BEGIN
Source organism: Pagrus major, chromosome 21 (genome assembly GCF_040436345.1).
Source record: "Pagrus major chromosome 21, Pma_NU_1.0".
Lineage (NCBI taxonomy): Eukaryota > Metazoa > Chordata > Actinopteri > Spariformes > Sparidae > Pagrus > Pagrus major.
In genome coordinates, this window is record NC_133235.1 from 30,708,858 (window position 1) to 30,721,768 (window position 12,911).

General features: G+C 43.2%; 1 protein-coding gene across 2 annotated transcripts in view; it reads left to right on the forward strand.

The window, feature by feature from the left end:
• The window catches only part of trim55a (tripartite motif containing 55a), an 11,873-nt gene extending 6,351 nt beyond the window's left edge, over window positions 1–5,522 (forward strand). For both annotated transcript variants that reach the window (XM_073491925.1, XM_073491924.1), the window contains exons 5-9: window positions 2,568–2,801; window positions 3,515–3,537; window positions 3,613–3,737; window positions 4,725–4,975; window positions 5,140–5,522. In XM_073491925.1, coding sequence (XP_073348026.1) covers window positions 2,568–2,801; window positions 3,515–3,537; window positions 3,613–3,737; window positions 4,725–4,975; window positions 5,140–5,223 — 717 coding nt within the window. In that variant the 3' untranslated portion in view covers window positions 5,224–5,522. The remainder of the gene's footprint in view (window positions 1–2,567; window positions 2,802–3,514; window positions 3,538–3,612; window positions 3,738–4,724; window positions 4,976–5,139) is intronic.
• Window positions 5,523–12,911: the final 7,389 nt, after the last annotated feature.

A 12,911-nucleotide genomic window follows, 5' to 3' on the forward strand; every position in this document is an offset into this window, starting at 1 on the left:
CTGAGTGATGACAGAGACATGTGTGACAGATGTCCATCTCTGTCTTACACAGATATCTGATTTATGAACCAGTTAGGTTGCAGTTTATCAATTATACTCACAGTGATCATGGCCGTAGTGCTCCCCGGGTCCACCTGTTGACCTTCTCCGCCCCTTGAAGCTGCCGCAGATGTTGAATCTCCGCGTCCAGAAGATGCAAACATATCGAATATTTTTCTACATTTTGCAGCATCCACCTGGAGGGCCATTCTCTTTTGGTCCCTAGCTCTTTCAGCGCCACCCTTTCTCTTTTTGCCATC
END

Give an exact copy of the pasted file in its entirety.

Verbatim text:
Source organism: Pagrus major, chromosome 21 (genome assembly GCF_040436345.1).
Source record: "Pagrus major chromosome 21, Pma_NU_1.0".
Lineage (NCBI taxonomy): Eukaryota > Metazoa > Chordata > Actinopteri > Spariformes > Sparidae > Pagrus > Pagrus major.
In genome coordinates, this window is record NC_133235.1 from 30,708,858 (window position 1) to 30,721,768 (window position 12,911).

General features: G+C 43.2%; 1 protein-coding gene across 2 annotated transcripts in view; it reads left to right on the forward strand.

The window, feature by feature from the left end:
• The window catches only part of trim55a (tripartite motif containing 55a), an 11,873-nt gene extending 6,351 nt beyond the window's left edge, over window positions 1–5,522 (forward strand). For both annotated transcript variants that reach the window (XM_073491925.1, XM_073491924.1), the window contains exons 5-9: window positions 2,568–2,801; window positions 3,515–3,537; window positions 3,613–3,737; window positions 4,725–4,975; window positions 5,140–5,522. In XM_073491925.1, coding sequence (XP_073348026.1) covers window positions 2,568–2,801; window positions 3,515–3,537; window positions 3,613–3,737; window positions 4,725–4,975; window positions 5,140–5,223 — 717 coding nt within the window. In that variant the 3' untranslated portion in view covers window positions 5,224–5,522. The remainder of the gene's footprint in view (window positions 1–2,567; window positions 2,802–3,514; window positions 3,538–3,612; window positions 3,738–4,724; window positions 4,976–5,139) is intronic.
• Window positions 5,523–12,911: the final 7,389 nt, after the last annotated feature.

A 12,911-nucleotide genomic window follows, 5' to 3' on the forward strand; every position in this document is an offset into this window, starting at 1 on the left:
CTGAGTGATGACAGAGACATGTGTGACAGATGTCCATCTCTGTCTTACACAGATATCTGATTTATGAACCAGTTAGGTTGCAGTTTATCAATTATACTCACAGTGATCATGGCCGTAGTGCTCCCCGGGTCCACCTGTTGACCTTCTCCGCCCCTTGAAGCTGCCGCAGATGTTGAATCTCCGCGTCCAGAAGATGCAAACATATCGAATATTTTTCTACATTTTGCAGCATCCACCTGGAGGGCCATTCTCTTTTGGTCCCTAGCTCTTTCAGCGCCACCCTTTCTCTTTTTGCCATC